Scots are being asked for their views on whether major stores should be barred from opening on New Year’s Day.
The Scottish Government is consulting on whether to change the law to prevent large shops from opening for business on January 1 – as is already the case on Christmas Day.
The Scottish Government said the results would help ministers to decide whether they should make an order under the Christmas and New Year’s Day Trading (Scotland) Act 2007 to stop stores with 280 metres or more of floor space from opening up on January 1.
It comes after a petition was submitted to Holyrood, calling for bigger shops to be barred from trading on New Year’s Day.
Retail businesses and their staff are being encouraged to have their say during the consultation, which runs until August 24.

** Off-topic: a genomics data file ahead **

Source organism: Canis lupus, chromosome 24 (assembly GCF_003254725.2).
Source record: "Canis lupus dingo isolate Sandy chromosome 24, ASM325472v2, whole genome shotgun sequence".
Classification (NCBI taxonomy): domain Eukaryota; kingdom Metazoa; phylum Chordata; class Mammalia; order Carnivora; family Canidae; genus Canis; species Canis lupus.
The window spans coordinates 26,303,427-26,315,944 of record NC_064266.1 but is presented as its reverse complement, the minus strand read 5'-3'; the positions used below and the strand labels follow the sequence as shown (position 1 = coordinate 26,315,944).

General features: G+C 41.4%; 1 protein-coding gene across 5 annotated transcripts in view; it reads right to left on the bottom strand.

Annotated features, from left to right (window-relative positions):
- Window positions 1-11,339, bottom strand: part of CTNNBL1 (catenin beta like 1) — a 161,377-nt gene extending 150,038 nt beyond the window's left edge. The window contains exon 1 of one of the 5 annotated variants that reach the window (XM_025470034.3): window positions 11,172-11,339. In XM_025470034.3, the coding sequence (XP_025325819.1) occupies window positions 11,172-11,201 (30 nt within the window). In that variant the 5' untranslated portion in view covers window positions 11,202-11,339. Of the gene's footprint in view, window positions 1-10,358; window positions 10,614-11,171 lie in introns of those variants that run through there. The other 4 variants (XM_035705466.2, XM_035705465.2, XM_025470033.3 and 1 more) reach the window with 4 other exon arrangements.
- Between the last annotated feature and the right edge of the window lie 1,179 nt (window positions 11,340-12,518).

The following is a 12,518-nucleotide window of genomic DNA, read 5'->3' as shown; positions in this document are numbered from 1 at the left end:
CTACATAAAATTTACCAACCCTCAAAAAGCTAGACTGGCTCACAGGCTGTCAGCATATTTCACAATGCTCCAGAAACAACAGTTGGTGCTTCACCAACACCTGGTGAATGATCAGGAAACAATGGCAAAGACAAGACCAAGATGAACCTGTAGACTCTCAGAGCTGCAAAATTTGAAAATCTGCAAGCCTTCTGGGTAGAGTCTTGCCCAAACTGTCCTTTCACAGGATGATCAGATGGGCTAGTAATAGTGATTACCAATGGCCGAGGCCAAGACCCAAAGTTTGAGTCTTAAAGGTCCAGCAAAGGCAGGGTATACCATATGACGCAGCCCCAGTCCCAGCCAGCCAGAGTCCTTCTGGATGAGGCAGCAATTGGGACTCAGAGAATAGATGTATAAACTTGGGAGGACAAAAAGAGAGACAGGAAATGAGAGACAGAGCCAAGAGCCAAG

Public finance minister, Tom Arthur, said: “The last year has shown how much we all rely on retailers and their staff who have supported the country during the pandemic.
“As we look at recovery and building a sustainable economy we need to consider what will support businesses and their staff in the future.
“Following a petition to the Scottish Parliament’s Public Petitions Committee calling for trading to be banned on New Year’s Day, the Scottish Government has been engaging with business groups, trades unions and others to understand what impact this would have on business and staff.
“This consultation will help us to determine whether the current law should change and restrict large retailers from trading on New Year’s Day, as they currently do on Christmas Day. ”
Mr Arthur continued: “The Scottish Government encourages everybody with an interest to complete this consultation to ensure their views are considered.”